Data literacy is imperative for any organisation desiring to derive value from data or share data. It is required across all industries, business domains and geographies, and will benefit any business process, role and decision where there is the opportunity to measure, manage and monetise data. Data literacy will impact all employees, from the board room to the break room. 

If you don’t understand the data you have and what you can do with it then you are heading for problems. Nearly all meetings I walk into when I scratch the surface on Data Governance it’s not solved, they might have brought a solution claiming to help or have policies in place but nothing the policing data on entry and exit. This is due to the fact companies have too much data and don’t have it organised and structured with a policies engine on-top.

Ramesh - What is the most exciting use case of Open Data that you have seen lately?
While open data is talked about in the Banking and Finance Industry in the form of an open banking regime driven through Consumer Data Rights standards, the greatest benefit to the customer happens once the data and the analytics are contextualised to provide relevant products and services. Say, a customer is transacting with a bank and if the derived data and analytics are available for the customer to share it with another entity of their choice (say a travel agency or an energy company) then that entity can provide better services as it would be in the best interest of that entity to onboard a new customer or to retain their current customer.

Open Shareable Data increases the competition amongst the various providers to ensure that they provide the best in class products and services to the end customer. As a result, there is a shift away from monopolistic entities towards a shareable ecosystem where everyone wins.

Dominic - What is the most exciting use case of Open Data  (Shared Data) that you have seen lately?
Working with one of Australia’s largest companies we ingested company data from 184 different source systems, enriched with 34+ external source systems including Government Open Data and gave a true 360 view on they’re customers but also potential customers while staying fully compliant. Internally each employee has access to company data in a Goggle-like search (Enterprise Search), with the ability to steam a data into there BI solution with Quality Metric’s all while the user can only see the data they have access to.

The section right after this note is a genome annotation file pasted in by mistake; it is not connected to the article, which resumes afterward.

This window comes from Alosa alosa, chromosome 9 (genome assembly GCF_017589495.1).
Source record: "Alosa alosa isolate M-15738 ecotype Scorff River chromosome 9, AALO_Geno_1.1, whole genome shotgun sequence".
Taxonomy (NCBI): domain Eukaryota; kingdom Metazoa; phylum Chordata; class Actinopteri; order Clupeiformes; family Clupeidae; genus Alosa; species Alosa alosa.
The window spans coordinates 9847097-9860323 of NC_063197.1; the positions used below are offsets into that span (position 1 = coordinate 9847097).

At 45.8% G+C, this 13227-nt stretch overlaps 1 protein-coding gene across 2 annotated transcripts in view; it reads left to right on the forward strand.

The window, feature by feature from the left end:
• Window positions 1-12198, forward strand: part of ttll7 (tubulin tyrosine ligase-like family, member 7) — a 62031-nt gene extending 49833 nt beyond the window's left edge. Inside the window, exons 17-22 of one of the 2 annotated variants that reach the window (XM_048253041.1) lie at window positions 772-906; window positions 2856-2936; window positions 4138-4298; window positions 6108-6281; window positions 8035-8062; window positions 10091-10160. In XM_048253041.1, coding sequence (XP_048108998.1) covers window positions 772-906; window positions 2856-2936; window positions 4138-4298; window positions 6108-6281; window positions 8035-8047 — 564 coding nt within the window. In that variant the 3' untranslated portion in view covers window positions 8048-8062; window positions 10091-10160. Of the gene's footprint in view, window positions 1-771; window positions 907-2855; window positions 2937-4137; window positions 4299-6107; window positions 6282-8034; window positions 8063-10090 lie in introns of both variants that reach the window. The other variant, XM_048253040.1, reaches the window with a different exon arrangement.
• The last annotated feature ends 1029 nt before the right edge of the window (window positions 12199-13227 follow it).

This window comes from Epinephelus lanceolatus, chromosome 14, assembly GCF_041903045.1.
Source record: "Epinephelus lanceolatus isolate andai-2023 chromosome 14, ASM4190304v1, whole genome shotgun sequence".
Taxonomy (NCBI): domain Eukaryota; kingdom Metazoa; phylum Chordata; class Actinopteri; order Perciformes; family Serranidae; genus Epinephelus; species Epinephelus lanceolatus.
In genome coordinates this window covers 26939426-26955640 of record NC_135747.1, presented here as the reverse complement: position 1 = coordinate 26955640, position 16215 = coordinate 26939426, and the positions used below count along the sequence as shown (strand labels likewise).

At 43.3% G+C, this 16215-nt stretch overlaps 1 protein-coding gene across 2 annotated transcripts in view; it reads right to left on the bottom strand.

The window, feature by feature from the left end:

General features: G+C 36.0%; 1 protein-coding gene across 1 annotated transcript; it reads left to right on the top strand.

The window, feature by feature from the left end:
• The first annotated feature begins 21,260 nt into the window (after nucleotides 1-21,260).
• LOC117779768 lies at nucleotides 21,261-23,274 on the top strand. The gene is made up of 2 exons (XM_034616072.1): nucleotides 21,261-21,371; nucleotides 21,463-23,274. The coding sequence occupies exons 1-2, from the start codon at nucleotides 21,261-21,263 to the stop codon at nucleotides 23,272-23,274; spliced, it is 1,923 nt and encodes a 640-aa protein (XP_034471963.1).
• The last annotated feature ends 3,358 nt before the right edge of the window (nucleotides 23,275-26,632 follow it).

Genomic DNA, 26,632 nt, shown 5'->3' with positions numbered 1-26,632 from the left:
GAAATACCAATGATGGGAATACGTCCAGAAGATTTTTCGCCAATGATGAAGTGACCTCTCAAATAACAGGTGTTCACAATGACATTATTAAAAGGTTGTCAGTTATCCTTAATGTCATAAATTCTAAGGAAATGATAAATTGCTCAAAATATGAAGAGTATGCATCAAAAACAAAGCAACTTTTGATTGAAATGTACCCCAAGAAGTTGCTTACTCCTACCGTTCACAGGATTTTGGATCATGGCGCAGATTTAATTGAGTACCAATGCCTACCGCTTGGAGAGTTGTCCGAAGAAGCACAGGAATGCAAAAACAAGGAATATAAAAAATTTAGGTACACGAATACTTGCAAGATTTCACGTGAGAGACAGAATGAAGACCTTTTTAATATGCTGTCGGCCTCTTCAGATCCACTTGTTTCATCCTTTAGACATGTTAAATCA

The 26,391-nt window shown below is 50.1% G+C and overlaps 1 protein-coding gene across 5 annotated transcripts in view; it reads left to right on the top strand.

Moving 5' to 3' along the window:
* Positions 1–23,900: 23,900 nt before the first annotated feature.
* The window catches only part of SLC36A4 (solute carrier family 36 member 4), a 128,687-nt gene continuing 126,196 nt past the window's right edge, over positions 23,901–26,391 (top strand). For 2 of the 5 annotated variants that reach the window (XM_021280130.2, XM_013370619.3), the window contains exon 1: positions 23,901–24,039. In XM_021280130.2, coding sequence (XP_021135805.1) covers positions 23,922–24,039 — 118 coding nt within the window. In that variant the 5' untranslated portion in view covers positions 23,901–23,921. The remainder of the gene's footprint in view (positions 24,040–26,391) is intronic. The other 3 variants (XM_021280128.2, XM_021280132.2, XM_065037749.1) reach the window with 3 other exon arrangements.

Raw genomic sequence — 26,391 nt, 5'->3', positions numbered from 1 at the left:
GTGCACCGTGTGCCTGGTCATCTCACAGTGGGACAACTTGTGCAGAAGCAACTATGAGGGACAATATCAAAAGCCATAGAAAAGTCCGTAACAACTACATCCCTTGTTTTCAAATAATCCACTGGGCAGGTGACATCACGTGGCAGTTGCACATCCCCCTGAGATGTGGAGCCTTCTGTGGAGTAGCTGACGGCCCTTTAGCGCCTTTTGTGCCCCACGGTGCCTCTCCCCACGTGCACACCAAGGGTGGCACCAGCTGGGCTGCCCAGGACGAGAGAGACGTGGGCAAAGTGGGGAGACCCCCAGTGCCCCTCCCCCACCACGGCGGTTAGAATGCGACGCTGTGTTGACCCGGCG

Ramesh - What is the number 1 mistake that you see people make with Data when working with it?
Creating too many data silos through lakes, warehouses, hubs results in ungovernable data.

Dominic - What is the number 1 mistake that you see people make with Data when working with it?
They think data 'joins' well with other data! Due to the nature and amount of data companies have collected over the years from multiple data sources they don’t hold a magic ID for merging data and data won’t merge point to point. We are in a lucky space as for many years this has been done manually and with a low level of trust so when we show a company how we merge data based on a pattern called Eventual Connectivity they are blown away.

provides the industry’s most comprehensive, end to end Data Hub for helping large enterprise companies become data-driven. With support for integrating, preparing, governing and proliferating data throughout the business, CluedIn is the technical leader in making data ready to use and easily accessible throughout the enterprise.

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The team at DATAFIED would like to acknowledge the continuing commitment to Open Data by the Queensland Government and their pursuit of data excellence by supporting such initiatives as the DATAFIED newsletter. A special shout out goes to the Literary Stylings of Eryn Leach for her help in producing this edition of DATAFIED.